On Saturday 8 August this year, a long-standing member of the IGS left us abruptly. Professor Konrad Steffen died in an accident during his annual field work on the Greenland ice sheet. Koni, as he was always called by his friends and students, was an active cryospheric scientist, and Director General of the Swiss Federal Institute for Forest, Snow and Landscape Research (WSL), one of the major institutions affiliated with the Swiss Federal Institute of Technology (ETH). Simultaneously, he was professor at the Institute for Atmospheric and Climate Science of ETH He also held a professorship in Architecture, Civil and Environmental Engineering at the École polytechnique fédérale de Lausanne, beside his responsibility as scientific director of the Swiss Polar Institute. Professor Steffen’s life was truly international, living and working both in Switzerland and in the United States. His international commitments extended to many other countries, such as Denmark, Canada, Japan, China and Australia.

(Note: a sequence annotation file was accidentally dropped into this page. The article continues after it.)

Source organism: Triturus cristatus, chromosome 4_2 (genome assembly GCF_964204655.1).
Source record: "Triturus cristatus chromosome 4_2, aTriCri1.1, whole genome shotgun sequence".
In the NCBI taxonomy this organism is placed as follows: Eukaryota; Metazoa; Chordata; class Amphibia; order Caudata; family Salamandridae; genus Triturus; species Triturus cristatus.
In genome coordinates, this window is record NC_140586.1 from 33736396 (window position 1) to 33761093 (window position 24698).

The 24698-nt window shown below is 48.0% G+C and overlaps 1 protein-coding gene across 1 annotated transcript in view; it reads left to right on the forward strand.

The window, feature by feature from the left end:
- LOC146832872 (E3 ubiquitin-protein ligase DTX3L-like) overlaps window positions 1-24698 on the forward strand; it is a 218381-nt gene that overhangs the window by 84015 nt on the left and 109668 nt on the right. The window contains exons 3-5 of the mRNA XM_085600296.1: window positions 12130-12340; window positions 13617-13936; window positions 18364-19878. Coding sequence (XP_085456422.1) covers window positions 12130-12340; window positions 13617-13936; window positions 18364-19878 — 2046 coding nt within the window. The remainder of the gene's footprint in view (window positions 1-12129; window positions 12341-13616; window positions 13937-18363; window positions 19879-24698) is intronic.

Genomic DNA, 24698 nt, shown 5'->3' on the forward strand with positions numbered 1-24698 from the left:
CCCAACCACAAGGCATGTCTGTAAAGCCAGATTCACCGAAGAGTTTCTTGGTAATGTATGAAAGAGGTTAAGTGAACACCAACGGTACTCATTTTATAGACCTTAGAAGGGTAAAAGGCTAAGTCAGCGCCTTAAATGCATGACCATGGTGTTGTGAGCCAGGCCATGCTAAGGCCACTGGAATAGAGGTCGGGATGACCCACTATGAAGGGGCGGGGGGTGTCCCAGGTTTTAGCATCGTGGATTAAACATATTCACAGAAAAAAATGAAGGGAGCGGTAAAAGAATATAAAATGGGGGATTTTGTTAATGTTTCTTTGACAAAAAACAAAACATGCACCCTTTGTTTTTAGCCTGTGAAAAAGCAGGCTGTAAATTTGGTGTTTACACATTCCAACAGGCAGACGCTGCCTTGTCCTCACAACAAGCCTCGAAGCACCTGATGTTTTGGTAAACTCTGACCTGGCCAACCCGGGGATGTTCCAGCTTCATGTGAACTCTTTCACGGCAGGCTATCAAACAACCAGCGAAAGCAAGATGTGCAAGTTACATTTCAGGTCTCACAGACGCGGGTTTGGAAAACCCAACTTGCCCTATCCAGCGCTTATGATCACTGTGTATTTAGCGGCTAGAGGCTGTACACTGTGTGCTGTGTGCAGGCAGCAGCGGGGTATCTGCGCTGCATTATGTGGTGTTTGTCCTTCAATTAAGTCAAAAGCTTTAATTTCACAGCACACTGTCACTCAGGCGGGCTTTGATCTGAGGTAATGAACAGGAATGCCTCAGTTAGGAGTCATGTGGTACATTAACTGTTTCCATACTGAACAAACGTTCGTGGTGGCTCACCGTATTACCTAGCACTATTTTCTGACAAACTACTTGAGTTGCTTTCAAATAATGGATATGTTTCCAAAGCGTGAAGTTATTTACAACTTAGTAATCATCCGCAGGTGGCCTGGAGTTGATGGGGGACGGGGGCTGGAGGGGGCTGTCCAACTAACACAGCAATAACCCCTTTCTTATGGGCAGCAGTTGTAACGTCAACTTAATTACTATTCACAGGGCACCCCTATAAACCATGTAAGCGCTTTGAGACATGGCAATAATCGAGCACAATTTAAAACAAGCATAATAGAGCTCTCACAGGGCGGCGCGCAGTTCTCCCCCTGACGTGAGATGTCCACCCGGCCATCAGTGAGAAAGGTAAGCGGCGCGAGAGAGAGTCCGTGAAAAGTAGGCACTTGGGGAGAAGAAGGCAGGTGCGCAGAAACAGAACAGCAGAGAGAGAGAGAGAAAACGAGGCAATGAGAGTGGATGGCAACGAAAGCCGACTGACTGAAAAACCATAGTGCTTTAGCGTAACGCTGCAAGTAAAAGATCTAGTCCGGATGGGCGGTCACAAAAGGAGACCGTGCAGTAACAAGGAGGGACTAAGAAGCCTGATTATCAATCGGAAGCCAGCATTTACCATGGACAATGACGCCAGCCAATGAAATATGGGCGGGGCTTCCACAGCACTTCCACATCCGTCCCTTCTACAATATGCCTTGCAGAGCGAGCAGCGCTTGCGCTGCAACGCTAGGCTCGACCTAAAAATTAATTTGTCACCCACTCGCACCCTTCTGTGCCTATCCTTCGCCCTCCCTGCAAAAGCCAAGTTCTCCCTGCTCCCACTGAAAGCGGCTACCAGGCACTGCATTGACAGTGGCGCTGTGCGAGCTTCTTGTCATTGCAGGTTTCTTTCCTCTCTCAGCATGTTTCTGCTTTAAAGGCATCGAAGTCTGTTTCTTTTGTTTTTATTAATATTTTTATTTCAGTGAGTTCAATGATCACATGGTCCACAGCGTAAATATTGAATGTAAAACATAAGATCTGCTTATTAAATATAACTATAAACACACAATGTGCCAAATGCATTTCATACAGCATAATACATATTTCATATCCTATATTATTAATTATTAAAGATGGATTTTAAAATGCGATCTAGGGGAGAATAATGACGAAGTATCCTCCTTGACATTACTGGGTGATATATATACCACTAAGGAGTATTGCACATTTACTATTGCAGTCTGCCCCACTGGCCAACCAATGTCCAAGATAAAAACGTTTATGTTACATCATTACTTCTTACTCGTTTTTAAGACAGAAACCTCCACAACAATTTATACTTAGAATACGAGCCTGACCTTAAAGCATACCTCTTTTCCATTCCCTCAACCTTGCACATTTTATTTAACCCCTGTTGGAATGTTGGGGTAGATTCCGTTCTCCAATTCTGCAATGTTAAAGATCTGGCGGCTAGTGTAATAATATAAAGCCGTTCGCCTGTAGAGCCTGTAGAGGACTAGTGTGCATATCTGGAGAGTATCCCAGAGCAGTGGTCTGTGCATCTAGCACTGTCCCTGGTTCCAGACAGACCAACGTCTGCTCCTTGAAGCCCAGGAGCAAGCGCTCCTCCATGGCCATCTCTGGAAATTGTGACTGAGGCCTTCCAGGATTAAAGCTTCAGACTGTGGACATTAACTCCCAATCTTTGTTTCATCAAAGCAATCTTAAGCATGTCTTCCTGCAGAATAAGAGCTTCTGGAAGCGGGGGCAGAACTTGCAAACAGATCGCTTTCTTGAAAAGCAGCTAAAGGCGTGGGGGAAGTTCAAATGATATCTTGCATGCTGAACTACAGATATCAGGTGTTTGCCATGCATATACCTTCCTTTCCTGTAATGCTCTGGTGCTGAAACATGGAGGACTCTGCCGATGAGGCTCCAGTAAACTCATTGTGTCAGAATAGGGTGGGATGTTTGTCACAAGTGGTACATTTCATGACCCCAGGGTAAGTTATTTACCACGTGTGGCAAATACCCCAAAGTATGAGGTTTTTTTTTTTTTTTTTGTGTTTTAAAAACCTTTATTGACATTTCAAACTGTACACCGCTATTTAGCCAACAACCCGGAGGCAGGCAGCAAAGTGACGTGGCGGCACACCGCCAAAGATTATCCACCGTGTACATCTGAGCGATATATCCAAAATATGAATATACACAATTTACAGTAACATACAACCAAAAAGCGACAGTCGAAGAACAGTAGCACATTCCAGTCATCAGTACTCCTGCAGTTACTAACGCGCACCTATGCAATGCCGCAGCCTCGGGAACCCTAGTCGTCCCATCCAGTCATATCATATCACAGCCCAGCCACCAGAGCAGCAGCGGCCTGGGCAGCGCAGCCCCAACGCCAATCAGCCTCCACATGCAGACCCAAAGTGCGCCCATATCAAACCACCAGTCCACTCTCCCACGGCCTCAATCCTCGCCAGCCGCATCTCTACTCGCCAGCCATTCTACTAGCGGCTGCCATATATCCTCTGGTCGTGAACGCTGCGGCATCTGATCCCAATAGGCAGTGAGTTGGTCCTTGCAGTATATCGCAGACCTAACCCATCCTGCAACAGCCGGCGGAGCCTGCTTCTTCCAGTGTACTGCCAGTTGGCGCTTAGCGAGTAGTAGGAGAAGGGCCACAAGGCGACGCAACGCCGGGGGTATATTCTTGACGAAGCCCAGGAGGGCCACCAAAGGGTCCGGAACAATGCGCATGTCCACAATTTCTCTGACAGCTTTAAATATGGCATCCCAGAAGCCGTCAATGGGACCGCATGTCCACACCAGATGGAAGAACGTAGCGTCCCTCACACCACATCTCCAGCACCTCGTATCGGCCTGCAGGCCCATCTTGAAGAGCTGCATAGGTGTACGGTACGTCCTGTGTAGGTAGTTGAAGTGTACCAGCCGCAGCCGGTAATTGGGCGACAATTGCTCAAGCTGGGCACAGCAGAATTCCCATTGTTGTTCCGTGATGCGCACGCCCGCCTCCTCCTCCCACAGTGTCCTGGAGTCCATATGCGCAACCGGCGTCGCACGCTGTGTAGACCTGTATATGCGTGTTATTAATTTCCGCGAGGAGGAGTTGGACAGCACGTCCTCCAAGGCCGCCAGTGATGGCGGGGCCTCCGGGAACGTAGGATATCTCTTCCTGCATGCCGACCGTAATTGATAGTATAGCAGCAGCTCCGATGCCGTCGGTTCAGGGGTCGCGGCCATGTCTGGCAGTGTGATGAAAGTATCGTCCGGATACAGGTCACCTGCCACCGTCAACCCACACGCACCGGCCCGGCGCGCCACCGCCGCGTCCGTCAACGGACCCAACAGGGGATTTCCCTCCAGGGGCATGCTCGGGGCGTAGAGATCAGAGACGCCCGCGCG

Koni was born on 2 January 1952 in Zurich to a Swiss father and a Swedish/Swiss mother. By the time he entered ETH in 1972, he was proficient in three languages besides his native German: English, French and Swedish. Five years later, he completed the Diplom nat. wiss. (equivalent to an MSc in North America) under the supervision of Professor Fritz Müller, with a thesis on snow-cover characteristics on the tundra of Axel Heiberg Island, Canadian Arctic. Completing his 5 years’ study at ETH required unusual effort. As his artist father was not positively inclined towards his son’s university education, Koni financed his studies by working as a part-time employee of Swissair. This sideline turned out not to be entirely negative for him. Although he was part-time, his employment in Swissair gave him two free tickets a year, with which he could fly to any destination in the world. Using this opportunity, he exercised his photographic enthusiasm by travelling free to regions of difficult access, such as Siberia and Afghanistan.